The ABB Ability Collaborative Operations Center (COC) in Westerville, Ohio is also home to ABB’s Pulp and Paper Center of Excellence in the US, and its Ability customers leverage ABB’s resident expertise to increase uptime, efficiency, and quality.
I recently had the opportunity to visit the ABB Ability Collaborative Operations Center (COC), one of several ABB has worldwide. These COCs allow ABB subject matter experts to monitor customer processes and provide timely advice to its customers. ABB provides this level of support for the marine, oil and gas, chemicals, mining, and power generation customers, as well.
Collaborative Operations utilizes the ABB Ability platform and cloud infrastructure to securely integrate and aggregate data from multiple sites. This data is automatically analyzed and continuously monitored by both customers and ABB experts in connected Collaborative Operations Centers, where asset and process discrepancies are identified, categorized, and prioritized for appropriate action. Customers collaborate with ABB as needed to leverage operational efforts. ARC has long evangelized that one of the clear opportunities from Industrial IoT and digital technologies for product suppliers is the opportunity to develop a much deeper and longer relationship with customers through provision of a far more sophisticated post-sale services offering.
Collaborative Operations: Better Together
During the tour, ABB provided an overview of the different levels of collaboration offered. ABB can monitor just the health of its equipment; drives, controllers, etc., or it has the pulp and paper expertise to help monitor, predict, troubleshoot, and resolve problems in the process. ABB personnel affect no changes on the process themselves. All work is done in conjunction with customer personnel on site. All screens/dashboards are shared between the two to ensure everyone is on the same page. Based on its expertise, ABB has developed several diagnostic predictors based on artificial intelligence. During the tour I was shown an application that would accurately predict the results of a ring crush test while there was still opportunity to correct it.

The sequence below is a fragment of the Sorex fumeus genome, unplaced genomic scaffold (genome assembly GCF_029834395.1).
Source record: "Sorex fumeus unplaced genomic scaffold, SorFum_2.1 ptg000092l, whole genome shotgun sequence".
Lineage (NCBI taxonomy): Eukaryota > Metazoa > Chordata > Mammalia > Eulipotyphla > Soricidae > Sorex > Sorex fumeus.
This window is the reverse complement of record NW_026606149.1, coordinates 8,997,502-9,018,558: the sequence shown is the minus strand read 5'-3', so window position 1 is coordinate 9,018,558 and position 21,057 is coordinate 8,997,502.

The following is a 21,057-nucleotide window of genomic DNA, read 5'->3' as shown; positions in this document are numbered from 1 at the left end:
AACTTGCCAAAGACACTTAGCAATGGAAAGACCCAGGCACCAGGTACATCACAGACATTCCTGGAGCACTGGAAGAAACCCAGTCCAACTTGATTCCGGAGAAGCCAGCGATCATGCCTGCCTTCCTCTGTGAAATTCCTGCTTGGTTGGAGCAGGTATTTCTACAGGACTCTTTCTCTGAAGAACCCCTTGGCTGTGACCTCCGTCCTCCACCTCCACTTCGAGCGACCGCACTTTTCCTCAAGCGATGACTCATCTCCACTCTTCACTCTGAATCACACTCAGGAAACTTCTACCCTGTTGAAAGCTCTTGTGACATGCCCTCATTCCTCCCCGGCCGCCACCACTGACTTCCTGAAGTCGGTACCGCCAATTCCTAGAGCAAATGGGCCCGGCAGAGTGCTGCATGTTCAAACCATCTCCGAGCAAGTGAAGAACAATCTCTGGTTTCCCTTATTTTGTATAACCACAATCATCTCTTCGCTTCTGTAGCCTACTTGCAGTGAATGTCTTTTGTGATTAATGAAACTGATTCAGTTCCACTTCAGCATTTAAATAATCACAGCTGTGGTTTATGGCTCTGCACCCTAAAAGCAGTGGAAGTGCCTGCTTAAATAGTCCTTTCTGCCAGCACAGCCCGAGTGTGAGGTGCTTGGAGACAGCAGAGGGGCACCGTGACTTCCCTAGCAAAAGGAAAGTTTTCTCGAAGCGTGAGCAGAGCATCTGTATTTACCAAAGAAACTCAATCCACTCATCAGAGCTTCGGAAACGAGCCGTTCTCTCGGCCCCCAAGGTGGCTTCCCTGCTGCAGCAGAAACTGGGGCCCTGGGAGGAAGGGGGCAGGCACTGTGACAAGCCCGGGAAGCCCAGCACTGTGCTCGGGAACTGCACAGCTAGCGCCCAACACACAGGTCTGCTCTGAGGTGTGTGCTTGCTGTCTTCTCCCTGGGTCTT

Today, rather than just a good basic understanding of control theory and instrumentation, process control professionals require a much broader variety of complex skillsets, many associated with very different disciplines. Acquiring and maintaining this diversity of required skills is a major challenge. In smaller facilities, this means process control personnel must become "jacks-of-all-trades and experts in none." This typically leads to stale skillsets and ineffective training.
Science, technology, engineering, and mathematics majors continue to graduate in relatively large numbers. However, while these graduates could step into the process control role, they are becoming more difficult to attract. The technology explosion has been universal, and these graduates are being pulled into other, potentially more glamorous industries.
Google and other internet companies, for example, seem to be attracting a disproportionate number of these technology-competent graduates with the skillsets that are so desperately needed in the industrial world. Given the choice to work on Google’s exciting self-driving car program in a state-of-the-art research facility, or in a vintage refinery (possibly equipped with a 1980s vintage control system and even older instrumentation), which would you choose? What if the choice included a state-of-the-art chemical complex?
This is one reason, ARC believes partnerships with vendors, like ABB’s Collaborative Operations Centers, will become the standard way of doing business.